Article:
Moscou and Kinshasa lay foundations for economic diplomacy Free
Washington may be playing it cool in DRC, but Russia is increasingly keen to position itself as a key trading partner.
Following a US court ruling, the DRC may see up to $619m of its US assets seized by oil junior Dig Oil. Africa Intelligence has had access to documents that reveal the determining behind-the-scenes role played by several Congolese ministers in this legal fiasco.
Dig Oil has asked a US court for a ruling in default to confirm the International Chamber of Commerce's (ICC) 2018 order for the DR Congo to pay the firm more than $600m for withdrawing an oil block from it and delaying production contracts on others.
Though some of the Congolese president's advisors are still pushing to counter the South African firm's arbitration award with another lawsuit, others would prefer Tshisekedi to accept a secret deal that comes with financial compensation.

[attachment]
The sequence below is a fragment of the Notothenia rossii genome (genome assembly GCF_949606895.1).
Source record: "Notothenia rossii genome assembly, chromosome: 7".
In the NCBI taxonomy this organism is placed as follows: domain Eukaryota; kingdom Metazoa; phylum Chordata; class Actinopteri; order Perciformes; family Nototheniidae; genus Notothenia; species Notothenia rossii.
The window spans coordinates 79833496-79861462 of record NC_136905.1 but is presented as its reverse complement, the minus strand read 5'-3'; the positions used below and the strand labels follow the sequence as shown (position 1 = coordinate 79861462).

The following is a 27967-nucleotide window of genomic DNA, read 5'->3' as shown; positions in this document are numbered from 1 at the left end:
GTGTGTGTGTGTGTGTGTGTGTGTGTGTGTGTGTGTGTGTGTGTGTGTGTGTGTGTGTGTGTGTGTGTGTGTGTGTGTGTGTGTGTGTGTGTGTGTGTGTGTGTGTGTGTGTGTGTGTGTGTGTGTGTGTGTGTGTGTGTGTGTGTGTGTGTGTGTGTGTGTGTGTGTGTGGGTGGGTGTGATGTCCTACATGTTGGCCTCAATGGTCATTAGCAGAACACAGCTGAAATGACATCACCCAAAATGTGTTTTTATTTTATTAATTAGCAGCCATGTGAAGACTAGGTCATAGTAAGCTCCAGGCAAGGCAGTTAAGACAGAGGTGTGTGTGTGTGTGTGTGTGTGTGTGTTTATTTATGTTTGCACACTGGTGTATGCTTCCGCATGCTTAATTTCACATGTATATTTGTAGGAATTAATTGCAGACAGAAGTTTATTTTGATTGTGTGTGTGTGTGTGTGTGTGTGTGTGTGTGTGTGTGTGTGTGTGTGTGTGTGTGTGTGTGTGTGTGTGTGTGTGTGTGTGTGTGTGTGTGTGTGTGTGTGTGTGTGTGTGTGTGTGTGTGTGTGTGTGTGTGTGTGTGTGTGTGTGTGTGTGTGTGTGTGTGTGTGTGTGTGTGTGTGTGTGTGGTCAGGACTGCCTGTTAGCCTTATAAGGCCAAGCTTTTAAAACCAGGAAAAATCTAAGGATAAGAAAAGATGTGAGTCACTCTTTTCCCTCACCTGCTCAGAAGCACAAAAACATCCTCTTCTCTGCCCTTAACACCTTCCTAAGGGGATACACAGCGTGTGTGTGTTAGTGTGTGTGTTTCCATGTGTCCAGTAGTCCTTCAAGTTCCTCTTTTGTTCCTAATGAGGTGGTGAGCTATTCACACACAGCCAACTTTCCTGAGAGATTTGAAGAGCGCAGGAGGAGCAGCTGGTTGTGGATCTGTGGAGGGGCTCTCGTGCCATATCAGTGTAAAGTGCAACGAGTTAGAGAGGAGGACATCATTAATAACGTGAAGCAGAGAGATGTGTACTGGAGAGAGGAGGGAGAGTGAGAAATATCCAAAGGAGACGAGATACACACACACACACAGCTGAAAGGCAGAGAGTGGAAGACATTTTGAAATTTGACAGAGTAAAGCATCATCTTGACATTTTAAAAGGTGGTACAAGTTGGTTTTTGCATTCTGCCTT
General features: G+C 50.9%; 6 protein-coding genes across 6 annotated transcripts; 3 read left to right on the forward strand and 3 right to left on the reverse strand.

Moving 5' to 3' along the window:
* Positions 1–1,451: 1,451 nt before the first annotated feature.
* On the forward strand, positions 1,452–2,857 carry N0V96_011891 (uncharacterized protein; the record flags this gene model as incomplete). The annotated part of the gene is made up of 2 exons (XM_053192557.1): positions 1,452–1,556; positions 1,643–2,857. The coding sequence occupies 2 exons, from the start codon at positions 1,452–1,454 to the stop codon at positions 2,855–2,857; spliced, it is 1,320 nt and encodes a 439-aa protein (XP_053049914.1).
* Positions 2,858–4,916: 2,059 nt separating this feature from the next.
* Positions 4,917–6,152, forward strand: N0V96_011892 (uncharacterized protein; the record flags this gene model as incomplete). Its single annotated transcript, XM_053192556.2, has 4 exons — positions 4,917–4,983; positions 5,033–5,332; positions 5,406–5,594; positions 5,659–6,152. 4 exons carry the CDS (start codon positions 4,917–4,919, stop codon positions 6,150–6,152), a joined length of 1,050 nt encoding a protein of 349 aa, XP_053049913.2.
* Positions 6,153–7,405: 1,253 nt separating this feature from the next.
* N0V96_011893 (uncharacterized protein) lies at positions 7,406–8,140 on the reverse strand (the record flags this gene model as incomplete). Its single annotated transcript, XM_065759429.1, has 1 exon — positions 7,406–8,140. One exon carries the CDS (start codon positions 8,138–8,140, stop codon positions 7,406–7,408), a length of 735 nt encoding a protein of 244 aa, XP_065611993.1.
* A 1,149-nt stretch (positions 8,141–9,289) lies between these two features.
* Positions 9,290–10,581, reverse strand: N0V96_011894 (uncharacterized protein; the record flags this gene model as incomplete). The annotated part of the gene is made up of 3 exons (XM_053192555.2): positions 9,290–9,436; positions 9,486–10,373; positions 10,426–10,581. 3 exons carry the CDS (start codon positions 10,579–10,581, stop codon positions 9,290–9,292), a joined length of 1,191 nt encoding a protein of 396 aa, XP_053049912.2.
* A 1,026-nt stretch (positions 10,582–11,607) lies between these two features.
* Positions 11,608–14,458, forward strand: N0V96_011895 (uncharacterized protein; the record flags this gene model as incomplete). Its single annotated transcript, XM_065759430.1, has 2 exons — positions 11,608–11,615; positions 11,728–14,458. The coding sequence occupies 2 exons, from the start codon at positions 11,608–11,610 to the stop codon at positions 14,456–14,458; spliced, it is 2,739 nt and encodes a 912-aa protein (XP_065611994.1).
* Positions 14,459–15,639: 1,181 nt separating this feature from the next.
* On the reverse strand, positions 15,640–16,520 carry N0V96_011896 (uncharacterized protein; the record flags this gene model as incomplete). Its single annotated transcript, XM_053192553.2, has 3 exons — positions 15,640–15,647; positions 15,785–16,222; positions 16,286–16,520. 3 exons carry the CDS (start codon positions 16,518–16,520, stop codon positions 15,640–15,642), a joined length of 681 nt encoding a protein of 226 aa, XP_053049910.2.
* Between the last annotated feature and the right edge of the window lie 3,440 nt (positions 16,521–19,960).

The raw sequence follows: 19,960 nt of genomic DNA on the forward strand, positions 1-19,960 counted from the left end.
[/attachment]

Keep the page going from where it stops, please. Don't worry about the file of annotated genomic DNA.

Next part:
The arbitration ruling won by Dig Oil against the DRC has put the head of state's advisers at loggerheads. Felix Tshisekedi's inner circle are pressing him to seek a settlement with the South African oil company, while one of the country's legal advisers is pleading for an energetic legal counter-attack.
Threatened with a fine equal to 10% of the national budget, the Congolese president has little choice but to negotiate with Dig Oil even as Kinshasa looks for a last ditch attempt to annul the arbitral ruling in favour of the South African oil junior.
The DRC is coming under increasing pressure to comply with a 2018 arbitration award of hundreds of millions of dollars in favour of South African junior Dig Oil over the delayed attribution of Cuvette Central blocks.